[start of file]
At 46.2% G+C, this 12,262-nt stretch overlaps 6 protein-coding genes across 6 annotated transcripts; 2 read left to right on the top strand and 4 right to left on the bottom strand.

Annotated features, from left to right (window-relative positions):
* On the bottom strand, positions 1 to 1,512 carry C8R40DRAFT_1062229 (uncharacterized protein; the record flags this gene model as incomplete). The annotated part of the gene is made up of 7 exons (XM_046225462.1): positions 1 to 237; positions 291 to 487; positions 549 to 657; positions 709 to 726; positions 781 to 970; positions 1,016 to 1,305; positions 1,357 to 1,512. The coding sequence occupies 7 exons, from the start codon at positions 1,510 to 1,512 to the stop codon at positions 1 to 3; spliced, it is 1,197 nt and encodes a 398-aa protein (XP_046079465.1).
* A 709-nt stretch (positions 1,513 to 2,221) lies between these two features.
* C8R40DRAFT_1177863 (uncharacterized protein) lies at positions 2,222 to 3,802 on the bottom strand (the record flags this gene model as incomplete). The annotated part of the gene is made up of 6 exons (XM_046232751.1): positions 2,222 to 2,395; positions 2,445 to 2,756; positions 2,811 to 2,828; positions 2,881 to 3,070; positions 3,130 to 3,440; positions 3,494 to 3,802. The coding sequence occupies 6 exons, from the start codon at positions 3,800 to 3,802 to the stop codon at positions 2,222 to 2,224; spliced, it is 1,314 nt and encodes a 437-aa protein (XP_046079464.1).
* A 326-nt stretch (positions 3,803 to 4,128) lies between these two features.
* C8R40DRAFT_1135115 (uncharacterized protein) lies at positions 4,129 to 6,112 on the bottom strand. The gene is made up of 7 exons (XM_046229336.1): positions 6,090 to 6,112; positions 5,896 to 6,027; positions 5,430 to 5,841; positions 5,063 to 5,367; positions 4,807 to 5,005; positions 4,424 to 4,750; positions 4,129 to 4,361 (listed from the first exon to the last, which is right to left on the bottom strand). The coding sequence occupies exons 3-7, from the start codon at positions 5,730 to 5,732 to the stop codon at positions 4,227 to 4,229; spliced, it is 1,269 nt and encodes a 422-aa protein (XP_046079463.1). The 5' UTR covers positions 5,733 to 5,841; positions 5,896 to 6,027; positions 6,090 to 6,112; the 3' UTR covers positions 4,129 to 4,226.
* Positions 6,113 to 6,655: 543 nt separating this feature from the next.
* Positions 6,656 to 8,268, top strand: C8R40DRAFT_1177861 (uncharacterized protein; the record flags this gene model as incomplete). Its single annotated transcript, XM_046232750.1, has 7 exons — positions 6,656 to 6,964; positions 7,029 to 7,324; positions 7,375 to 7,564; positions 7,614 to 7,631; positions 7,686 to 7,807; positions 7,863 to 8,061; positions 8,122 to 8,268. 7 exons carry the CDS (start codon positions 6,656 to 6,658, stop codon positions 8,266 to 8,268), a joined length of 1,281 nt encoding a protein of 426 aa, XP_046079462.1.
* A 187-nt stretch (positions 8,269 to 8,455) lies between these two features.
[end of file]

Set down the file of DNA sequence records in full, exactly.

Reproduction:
At 46.2% G+C, this 12,262-nt stretch overlaps 6 protein-coding genes across 6 annotated transcripts; 2 read left to right on the top strand and 4 right to left on the bottom strand.

Annotated features, from left to right (window-relative positions):
* On the bottom strand, positions 1 to 1,512 carry C8R40DRAFT_1062229 (uncharacterized protein; the record flags this gene model as incomplete). The annotated part of the gene is made up of 7 exons (XM_046225462.1): positions 1 to 237; positions 291 to 487; positions 549 to 657; positions 709 to 726; positions 781 to 970; positions 1,016 to 1,305; positions 1,357 to 1,512. The coding sequence occupies 7 exons, from the start codon at positions 1,510 to 1,512 to the stop codon at positions 1 to 3; spliced, it is 1,197 nt and encodes a 398-aa protein (XP_046079465.1).
* A 709-nt stretch (positions 1,513 to 2,221) lies between these two features.
* C8R40DRAFT_1177863 (uncharacterized protein) lies at positions 2,222 to 3,802 on the bottom strand (the record flags this gene model as incomplete). The annotated part of the gene is made up of 6 exons (XM_046232751.1): positions 2,222 to 2,395; positions 2,445 to 2,756; positions 2,811 to 2,828; positions 2,881 to 3,070; positions 3,130 to 3,440; positions 3,494 to 3,802. The coding sequence occupies 6 exons, from the start codon at positions 3,800 to 3,802 to the stop codon at positions 2,222 to 2,224; spliced, it is 1,314 nt and encodes a 437-aa protein (XP_046079464.1).
* A 326-nt stretch (positions 3,803 to 4,128) lies between these two features.
* C8R40DRAFT_1135115 (uncharacterized protein) lies at positions 4,129 to 6,112 on the bottom strand. The gene is made up of 7 exons (XM_046229336.1): positions 6,090 to 6,112; positions 5,896 to 6,027; positions 5,430 to 5,841; positions 5,063 to 5,367; positions 4,807 to 5,005; positions 4,424 to 4,750; positions 4,129 to 4,361 (listed from the first exon to the last, which is right to left on the bottom strand). The coding sequence occupies exons 3-7, from the start codon at positions 5,730 to 5,732 to the stop codon at positions 4,227 to 4,229; spliced, it is 1,269 nt and encodes a 422-aa protein (XP_046079463.1). The 5' UTR covers positions 5,733 to 5,841; positions 5,896 to 6,027; positions 6,090 to 6,112; the 3' UTR covers positions 4,129 to 4,226.
* Positions 6,113 to 6,655: 543 nt separating this feature from the next.
* Positions 6,656 to 8,268, top strand: C8R40DRAFT_1177861 (uncharacterized protein; the record flags this gene model as incomplete). Its single annotated transcript, XM_046232750.1, has 7 exons — positions 6,656 to 6,964; positions 7,029 to 7,324; positions 7,375 to 7,564; positions 7,614 to 7,631; positions 7,686 to 7,807; positions 7,863 to 8,061; positions 8,122 to 8,268. 7 exons carry the CDS (start codon positions 6,656 to 6,658, stop codon positions 8,266 to 8,268), a joined length of 1,281 nt encoding a protein of 426 aa, XP_046079462.1.
* A 187-nt stretch (positions 8,269 to 8,455) lies between these two features.